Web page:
The first and most significant wave of Turkish immigration into Germany and Austria took place in the sixties, when the efforts of rebuilding the two war torn countries had finally begun to bear fruit: the newly re-developed secondary sector of the two economies was booming, but its demand for cheap labor could not be met by the traditional working class - and the primary sectors of the two countries could not continue to lose manpower to the industry. (Schmiderer 2008: 18 and Toktas 2012: 5) Turkey, at the same time, saw a growing unemployment rate - and the exportation of this ‘surplus labor’ was deemed necessary as a means to continued economical development in the five year plan of 1962-1967, both to keep the unemployment rate stable (ever since 1960, the unemployment rate was almost constantly held between 9% and 15%) and to profit from remittances. (Toktas 2012: 7) In 1961 Germany and Turkey signed a labor agreement, in 1964 Austria followed - and until 1966 Turkey had signed social security agreements with both countries. The scope of this labor migration was supposed to be limited, but eventually - as the industry showed an interest in keeping their trained workforce - this migration became more permanent, with family reunification cases increasing steadily. In 1975, this institutionalized mass immigration was stopped - yet, due to high birthrates, the Turkish populations in Germany and Austria nearly doubled; and growing numbers of these former guest workers were naturalized. In the troublesome years after the 1980 coup d’etat, Turkish migration to Germany and Austria surged again - this time in form of refugees and asylum seekers. Between 1985 and the early two thousands, immigration and returns to Turkey were almost balanced (even if a slight leaning towards immigration could be observed due to the conflicts in kurdish majority areas) - yet high birth rates of Euro-Turks (the average Turkish woman in Germany and Austria mothers around 3 children) led to the astonishing number of around 2,998 Million ethnic Turks living in Germany by 2013, and between 250.000 to 400.000 ethnic Turks in Austria by 2010. (Toktas 2012: 9, Potkanski 2010: 4, Kentel and Kaya 2004: 11 and BAMF 2011, 2012, 2013) In both cases, about half of these ethnic Turks still carry Turkish passports.

    It has been argued that recently, the number of Turks living in Germany and Austria is in decline (Sirkeci et al. 2012: 36) - however, German newspapers have recently noted that the number of Turkish asylum seekers in German is on the rise in the aftermath of the failed coup attempt 2016.

An important observation about Austria and Germany’s Euro-Turks is that their original roots lie mostly in the rural areas of Anatolia as these areas were subject to significantly higher rates of emigration than the urban areas of Istanbul, Ankara and Izmir. In the years right after the labor agreements, Turkish guest workers were mostly skilled personnel from the more developed areas of the country - yet in the latter part of the sixties this changed drastically, due to the saturation of the industry with skilled labor, and the massive increases of unemployment in the rural areas of Turkey. The same counts for the migratory movements taking between 1975 and today, as unemployment today is still relatively higher in the rural areas than the urban ones, and due to the fact that the post 1980 violence - including violence resulting from the Kurdish question - was largely focused on the eastern regions of the country. (Kentel and Kaya 2004: 10)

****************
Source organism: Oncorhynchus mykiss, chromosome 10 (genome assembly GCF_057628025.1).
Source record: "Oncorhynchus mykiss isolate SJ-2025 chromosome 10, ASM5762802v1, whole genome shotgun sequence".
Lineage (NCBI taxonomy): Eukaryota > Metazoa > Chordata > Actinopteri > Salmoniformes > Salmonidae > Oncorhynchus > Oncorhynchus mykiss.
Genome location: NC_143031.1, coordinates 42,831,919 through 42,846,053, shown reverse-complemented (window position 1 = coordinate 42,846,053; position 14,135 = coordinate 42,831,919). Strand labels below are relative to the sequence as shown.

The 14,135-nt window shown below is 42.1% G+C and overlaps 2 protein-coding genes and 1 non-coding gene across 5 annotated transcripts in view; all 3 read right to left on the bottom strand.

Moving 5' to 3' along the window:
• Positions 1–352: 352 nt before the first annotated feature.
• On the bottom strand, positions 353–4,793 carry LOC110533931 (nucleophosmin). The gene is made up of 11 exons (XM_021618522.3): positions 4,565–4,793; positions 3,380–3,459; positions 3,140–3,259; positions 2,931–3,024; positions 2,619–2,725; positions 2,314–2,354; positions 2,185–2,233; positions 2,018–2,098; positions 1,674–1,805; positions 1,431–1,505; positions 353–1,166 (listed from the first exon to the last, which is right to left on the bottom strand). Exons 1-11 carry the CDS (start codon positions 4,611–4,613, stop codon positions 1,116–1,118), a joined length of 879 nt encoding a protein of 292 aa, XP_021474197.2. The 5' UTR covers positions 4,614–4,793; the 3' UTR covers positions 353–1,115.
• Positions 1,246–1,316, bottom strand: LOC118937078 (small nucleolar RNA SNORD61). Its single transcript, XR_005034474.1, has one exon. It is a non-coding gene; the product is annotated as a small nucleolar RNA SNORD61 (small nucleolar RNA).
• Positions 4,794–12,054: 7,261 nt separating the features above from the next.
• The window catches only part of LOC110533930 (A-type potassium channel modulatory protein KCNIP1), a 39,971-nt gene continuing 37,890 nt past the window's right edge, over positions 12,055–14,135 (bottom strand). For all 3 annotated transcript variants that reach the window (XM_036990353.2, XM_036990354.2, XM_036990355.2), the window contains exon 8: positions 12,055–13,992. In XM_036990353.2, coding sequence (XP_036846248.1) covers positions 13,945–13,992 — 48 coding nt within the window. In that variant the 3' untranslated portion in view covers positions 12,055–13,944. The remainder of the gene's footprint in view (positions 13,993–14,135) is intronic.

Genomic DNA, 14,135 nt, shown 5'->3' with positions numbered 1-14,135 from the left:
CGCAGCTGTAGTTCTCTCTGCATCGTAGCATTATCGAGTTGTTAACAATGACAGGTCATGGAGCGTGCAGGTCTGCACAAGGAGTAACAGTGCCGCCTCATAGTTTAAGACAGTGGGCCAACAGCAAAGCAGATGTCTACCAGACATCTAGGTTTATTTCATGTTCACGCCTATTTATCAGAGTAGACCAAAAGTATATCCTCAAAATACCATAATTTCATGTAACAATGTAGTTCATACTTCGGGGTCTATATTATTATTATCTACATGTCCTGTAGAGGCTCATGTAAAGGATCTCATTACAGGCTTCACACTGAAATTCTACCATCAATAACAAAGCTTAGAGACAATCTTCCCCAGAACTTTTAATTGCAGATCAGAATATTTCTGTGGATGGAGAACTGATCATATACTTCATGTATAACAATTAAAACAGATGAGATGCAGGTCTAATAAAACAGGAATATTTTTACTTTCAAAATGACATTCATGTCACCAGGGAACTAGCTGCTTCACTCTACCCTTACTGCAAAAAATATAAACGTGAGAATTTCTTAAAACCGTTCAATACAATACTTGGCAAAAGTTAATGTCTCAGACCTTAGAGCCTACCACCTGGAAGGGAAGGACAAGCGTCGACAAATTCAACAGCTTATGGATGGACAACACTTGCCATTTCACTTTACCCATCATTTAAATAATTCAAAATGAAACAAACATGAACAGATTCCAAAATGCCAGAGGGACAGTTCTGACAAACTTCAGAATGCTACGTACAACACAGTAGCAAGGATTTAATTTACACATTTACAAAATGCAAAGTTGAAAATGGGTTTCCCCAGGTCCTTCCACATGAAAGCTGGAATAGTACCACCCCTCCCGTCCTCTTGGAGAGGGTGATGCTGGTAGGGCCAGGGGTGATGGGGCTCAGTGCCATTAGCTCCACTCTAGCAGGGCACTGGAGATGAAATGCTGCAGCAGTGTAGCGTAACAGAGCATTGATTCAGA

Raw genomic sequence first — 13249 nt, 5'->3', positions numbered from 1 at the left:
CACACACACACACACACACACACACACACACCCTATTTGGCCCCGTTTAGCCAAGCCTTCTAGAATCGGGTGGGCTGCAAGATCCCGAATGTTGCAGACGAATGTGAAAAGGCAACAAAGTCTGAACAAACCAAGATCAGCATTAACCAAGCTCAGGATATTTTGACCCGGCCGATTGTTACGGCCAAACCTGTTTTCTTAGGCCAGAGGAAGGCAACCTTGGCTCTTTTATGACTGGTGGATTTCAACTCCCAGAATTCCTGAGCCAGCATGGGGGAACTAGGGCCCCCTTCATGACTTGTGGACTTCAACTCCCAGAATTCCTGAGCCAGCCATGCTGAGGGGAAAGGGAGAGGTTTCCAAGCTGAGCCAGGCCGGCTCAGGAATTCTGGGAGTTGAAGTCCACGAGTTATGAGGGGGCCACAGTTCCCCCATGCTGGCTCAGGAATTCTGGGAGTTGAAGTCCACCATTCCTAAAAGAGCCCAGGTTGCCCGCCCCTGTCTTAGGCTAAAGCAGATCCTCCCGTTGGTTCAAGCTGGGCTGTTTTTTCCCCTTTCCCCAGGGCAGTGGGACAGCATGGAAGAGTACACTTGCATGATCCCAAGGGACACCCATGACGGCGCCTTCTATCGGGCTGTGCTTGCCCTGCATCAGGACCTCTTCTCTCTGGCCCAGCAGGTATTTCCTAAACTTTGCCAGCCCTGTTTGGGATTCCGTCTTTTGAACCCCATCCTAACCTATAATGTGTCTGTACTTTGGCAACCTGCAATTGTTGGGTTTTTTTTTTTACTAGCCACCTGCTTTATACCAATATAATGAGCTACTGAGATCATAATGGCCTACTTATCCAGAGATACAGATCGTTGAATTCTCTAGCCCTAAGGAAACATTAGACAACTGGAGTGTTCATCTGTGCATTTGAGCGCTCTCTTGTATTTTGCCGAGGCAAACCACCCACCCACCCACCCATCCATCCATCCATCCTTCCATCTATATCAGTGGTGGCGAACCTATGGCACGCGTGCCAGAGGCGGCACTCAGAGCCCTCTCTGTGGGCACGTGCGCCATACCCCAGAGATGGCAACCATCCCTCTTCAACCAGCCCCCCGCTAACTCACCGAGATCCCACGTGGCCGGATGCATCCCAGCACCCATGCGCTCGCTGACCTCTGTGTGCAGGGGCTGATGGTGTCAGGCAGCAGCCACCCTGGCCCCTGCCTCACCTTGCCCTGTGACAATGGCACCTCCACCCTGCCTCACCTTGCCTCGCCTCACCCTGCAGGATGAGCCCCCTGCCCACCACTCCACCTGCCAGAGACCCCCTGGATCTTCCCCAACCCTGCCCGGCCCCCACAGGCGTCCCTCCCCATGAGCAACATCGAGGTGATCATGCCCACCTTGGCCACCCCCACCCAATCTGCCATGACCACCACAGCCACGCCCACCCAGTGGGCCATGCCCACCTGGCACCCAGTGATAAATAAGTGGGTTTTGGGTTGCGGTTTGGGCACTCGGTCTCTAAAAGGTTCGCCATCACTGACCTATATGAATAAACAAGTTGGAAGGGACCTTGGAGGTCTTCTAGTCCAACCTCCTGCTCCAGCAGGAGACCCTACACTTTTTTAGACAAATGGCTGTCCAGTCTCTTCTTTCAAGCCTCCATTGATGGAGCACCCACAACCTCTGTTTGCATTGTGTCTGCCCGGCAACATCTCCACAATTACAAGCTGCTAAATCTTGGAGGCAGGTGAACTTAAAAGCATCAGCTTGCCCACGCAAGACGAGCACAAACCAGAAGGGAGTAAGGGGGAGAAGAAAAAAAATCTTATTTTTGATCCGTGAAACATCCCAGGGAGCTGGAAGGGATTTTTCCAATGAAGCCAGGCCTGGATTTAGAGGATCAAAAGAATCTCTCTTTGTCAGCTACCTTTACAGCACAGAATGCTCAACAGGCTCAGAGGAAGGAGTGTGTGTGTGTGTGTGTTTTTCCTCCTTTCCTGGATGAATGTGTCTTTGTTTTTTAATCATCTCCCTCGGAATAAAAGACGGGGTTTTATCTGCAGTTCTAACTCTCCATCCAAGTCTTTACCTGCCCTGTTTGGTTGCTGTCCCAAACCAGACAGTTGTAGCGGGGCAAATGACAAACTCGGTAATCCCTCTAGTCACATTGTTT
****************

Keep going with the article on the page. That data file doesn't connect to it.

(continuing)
Therefore, and to conclude on this section, we shall state that situating the roots of the Turkish diaspora in Europe as what is generally referred to as ‘black Turks’ - as opposed to ‘white Turks’ - is somewhat telling of majority attitudes towards identity and core values. (Jabbour 2017)


Attitudes and Identity

    A number of government issued studies have been published recently on the attitudes of ethnic Turks in Germany and Austria, whose results are rather striking. The three primary spheres of interest of said studies were perceptions of discrimination, identification with Turkey and the host country and general attitudes towards integration and cultural assimilation. In other words, they revolved around the central question of identity.


    According to the comprehensive study by Kentel and Kaya (2004), 36,6% of the sample set of Ethnic Turks in Germany (both naturalized and non naturalized) agreed with the statement ‘I am Turkish’, 49,9% with the statement ‘I am first Turkish then European’ and only 9,2% with the statement ‘I am first European then Turkish’. Furthermore did 48% of the sample set state that they feel closer to Turkey than Germany, while only 26,9% stated to feel equally close to both. 22% of the sample set stated they felt closer to Germany than to Turkey - and a negligible 2,6% that they felt equally far from both. We can extrapolate that, at least in 2004, there was a slight divergence between ethnic identification and national identification/identification with the Turkish state - while the former was relatively solid ‘Turkish’, the latter seems more ambiguous. The findings furthermore suggest that levels of interest (and identification) with domestic Turkish politics were relatively low in 2004: 75% of the sample set stated that they had not voted in Turkish domestic